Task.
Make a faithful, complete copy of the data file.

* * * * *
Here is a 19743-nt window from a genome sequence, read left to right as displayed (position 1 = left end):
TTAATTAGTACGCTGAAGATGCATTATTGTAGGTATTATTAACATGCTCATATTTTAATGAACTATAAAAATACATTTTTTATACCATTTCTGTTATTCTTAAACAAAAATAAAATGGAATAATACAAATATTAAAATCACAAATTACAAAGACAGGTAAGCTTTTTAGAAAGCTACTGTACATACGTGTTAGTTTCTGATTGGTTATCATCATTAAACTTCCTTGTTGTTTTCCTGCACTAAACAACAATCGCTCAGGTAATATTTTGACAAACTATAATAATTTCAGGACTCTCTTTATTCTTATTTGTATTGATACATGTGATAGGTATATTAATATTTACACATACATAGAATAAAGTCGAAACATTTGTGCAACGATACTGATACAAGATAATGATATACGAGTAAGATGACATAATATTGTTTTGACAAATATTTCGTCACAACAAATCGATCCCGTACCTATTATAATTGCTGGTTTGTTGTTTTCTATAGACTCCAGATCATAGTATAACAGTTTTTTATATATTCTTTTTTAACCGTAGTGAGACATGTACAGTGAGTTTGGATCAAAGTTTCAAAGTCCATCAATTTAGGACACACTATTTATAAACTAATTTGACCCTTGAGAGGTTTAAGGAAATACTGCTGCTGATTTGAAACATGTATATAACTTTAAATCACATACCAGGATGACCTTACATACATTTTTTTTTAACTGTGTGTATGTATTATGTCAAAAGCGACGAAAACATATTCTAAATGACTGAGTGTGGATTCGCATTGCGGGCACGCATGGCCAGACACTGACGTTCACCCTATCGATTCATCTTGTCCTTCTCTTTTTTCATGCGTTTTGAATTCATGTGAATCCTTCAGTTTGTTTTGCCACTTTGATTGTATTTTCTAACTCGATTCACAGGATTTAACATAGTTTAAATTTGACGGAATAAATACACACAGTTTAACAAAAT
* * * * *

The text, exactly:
Here is a 19743-nt window from a genome sequence, read left to right as displayed (position 1 = left end):
TTAATTAGTACGCTGAAGATGCATTATTGTAGGTATTATTAACATGCTCATATTTTAATGAACTATAAAAATACATTTTTTATACCATTTCTGTTATTCTTAAACAAAAATAAAATGGAATAATACAAATATTAAAATCACAAATTACAAAGACAGGTAAGCTTTTTAGAAAGCTACTGTACATACGTGTTAGTTTCTGATTGGTTATCATCATTAAACTTCCTTGTTGTTTTCCTGCACTAAACAACAATCGCTCAGGTAATATTTTGACAAACTATAATAATTTCAGGACTCTCTTTATTCTTATTTGTATTGATACATGTGATAGGTATATTAATATTTACACATACATAGAATAAAGTCGAAACATTTGTGCAACGATACTGATACAAGATAATGATATACGAGTAAGATGACATAATATTGTTTTGACAAATATTTCGTCACAACAAATCGATCCCGTACCTATTATAATTGCTGGTTTGTTGTTTTCTATAGACTCCAGATCATAGTATAACAGTTTTTTATATATTCTTTTTTAACCGTAGTGAGACATGTACAGTGAGTTTGGATCAAAGTTTCAAAGTCCATCAATTTAGGACACACTATTTATAAACTAATTTGACCCTTGAGAGGTTTAAGGAAATACTGCTGCTGATTTGAAACATGTATATAACTTTAAATCACATACCAGGATGACCTTACATACATTTTTTTTTAACTGTGTGTATGTATTATGTCAAAAGCGACGAAAACATATTCTAAATGACTGAGTGTGGATTCGCATTGCGGGCACGCATGGCCAGACACTGACGTTCACCCTATCGATTCATCTTGTCCTTCTCTTTTTTCATGCGTTTTGAATTCATGTGAATCCTTCAGTTTGTTTTGCCACTTTGATTGTATTTTCTAACTCGATTCACAGGATTTAACATAGTTTAAATTTGACGGAATAAATACACACAGTTTAACAAAAT